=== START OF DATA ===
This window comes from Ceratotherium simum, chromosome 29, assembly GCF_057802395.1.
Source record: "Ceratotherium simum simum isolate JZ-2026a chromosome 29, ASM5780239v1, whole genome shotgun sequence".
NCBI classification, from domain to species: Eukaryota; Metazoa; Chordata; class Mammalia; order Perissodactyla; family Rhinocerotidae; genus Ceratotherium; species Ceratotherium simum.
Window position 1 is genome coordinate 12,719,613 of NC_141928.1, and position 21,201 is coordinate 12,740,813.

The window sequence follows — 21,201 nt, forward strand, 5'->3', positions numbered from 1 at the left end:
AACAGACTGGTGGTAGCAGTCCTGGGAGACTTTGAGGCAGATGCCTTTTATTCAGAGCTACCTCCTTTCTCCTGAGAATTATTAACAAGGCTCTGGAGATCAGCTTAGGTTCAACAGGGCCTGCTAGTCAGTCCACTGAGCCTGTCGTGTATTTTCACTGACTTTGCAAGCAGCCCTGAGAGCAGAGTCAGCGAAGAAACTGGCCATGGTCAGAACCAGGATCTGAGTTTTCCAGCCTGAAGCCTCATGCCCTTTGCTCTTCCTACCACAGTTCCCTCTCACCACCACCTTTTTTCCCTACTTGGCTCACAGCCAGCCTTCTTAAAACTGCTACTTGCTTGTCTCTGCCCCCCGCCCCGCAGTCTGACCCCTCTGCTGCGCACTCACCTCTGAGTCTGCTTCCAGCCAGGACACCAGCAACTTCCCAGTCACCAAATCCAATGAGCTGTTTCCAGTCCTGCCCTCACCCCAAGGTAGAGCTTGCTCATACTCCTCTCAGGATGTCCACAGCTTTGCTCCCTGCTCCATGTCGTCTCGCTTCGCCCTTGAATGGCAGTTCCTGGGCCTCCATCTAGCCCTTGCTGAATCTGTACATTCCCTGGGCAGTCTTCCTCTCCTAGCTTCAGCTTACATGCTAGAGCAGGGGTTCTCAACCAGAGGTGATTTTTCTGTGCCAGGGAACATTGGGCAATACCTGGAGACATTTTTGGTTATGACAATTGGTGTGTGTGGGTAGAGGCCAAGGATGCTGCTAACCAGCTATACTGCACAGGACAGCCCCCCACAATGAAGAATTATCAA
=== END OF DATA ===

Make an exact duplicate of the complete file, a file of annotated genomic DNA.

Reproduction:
This window comes from Ceratotherium simum, chromosome 29, assembly GCF_057802395.1.
Source record: "Ceratotherium simum simum isolate JZ-2026a chromosome 29, ASM5780239v1, whole genome shotgun sequence".
NCBI classification, from domain to species: Eukaryota; Metazoa; Chordata; class Mammalia; order Perissodactyla; family Rhinocerotidae; genus Ceratotherium; species Ceratotherium simum.
Window position 1 is genome coordinate 12,719,613 of NC_141928.1, and position 21,201 is coordinate 12,740,813.

The window sequence follows — 21,201 nt, forward strand, 5'->3', positions numbered from 1 at the left end:
AACAGACTGGTGGTAGCAGTCCTGGGAGACTTTGAGGCAGATGCCTTTTATTCAGAGCTACCTCCTTTCTCCTGAGAATTATTAACAAGGCTCTGGAGATCAGCTTAGGTTCAACAGGGCCTGCTAGTCAGTCCACTGAGCCTGTCGTGTATTTTCACTGACTTTGCAAGCAGCCCTGAGAGCAGAGTCAGCGAAGAAACTGGCCATGGTCAGAACCAGGATCTGAGTTTTCCAGCCTGAAGCCTCATGCCCTTTGCTCTTCCTACCACAGTTCCCTCTCACCACCACCTTTTTTCCCTACTTGGCTCACAGCCAGCCTTCTTAAAACTGCTACTTGCTTGTCTCTGCCCCCCGCCCCGCAGTCTGACCCCTCTGCTGCGCACTCACCTCTGAGTCTGCTTCCAGCCAGGACACCAGCAACTTCCCAGTCACCAAATCCAATGAGCTGTTTCCAGTCCTGCCCTCACCCCAAGGTAGAGCTTGCTCATACTCCTCTCAGGATGTCCACAGCTTTGCTCCCTGCTCCATGTCGTCTCGCTTCGCCCTTGAATGGCAGTTCCTGGGCCTCCATCTAGCCCTTGCTGAATCTGTACATTCCCTGGGCAGTCTTCCTCTCCTAGCTTCAGCTTACATGCTAGAGCAGGGGTTCTCAACCAGAGGTGATTTTTCTGTGCCAGGGAACATTGGGCAATACCTGGAGACATTTTTGGTTATGACAATTGGTGTGTGTGGGTAGAGGCCAAGGATGCTGCTAACCAGCTATACTGCACAGGACAGCCCCCCACAATGAAGAATTATCAA